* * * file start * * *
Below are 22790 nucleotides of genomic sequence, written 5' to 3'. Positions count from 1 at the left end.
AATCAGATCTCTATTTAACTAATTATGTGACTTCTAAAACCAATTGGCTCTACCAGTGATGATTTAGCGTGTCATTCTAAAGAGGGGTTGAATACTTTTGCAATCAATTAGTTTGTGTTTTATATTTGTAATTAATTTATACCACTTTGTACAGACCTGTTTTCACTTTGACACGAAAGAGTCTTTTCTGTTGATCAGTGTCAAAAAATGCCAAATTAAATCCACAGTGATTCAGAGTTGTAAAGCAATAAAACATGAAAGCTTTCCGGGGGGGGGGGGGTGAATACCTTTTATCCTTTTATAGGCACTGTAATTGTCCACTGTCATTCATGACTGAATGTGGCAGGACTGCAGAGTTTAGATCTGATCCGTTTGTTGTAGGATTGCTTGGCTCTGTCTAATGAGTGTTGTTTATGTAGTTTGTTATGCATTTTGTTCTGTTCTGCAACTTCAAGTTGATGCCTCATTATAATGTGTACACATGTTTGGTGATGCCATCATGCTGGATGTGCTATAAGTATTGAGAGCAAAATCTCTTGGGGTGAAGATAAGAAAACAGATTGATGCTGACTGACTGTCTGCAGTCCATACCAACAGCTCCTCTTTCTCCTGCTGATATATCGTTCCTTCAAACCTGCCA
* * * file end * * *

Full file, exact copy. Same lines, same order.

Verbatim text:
Below are 22790 nucleotides of genomic sequence, written 5' to 3'. Positions count from 1 at the left end.
AATCAGATCTCTATTTAACTAATTATGTGACTTCTAAAACCAATTGGCTCTACCAGTGATGATTTAGCGTGTCATTCTAAAGAGGGGTTGAATACTTTTGCAATCAATTAGTTTGTGTTTTATATTTGTAATTAATTTATACCACTTTGTACAGACCTGTTTTCACTTTGACACGAAAGAGTCTTTTCTGTTGATCAGTGTCAAAAAATGCCAAATTAAATCCACAGTGATTCAGAGTTGTAAAGCAATAAAACATGAAAGCTTTCCGGGGGGGGGGGGGTGAATACCTTTTATCCTTTTATAGGCACTGTAATTGTCCACTGTCATTCATGACTGAATGTGGCAGGACTGCAGAGTTTAGATCTGATCCGTTTGTTGTAGGATTGCTTGGCTCTGTCTAATGAGTGTTGTTTATGTAGTTTGTTATGCATTTTGTTCTGTTCTGCAACTTCAAGTTGATGCCTCATTATAATGTGTACACATGTTTGGTGATGCCATCATGCTGGATGTGCTATAAGTATTGAGAGCAAAATCTCTTGGGGTGAAGATAAGAAAACAGATTGATGCTGACTGACTGTCTGCAGTCCATACCAACAGCTCCTCTTTCTCCTGCTGATATATCGTTCCTTCAAACCTGCCA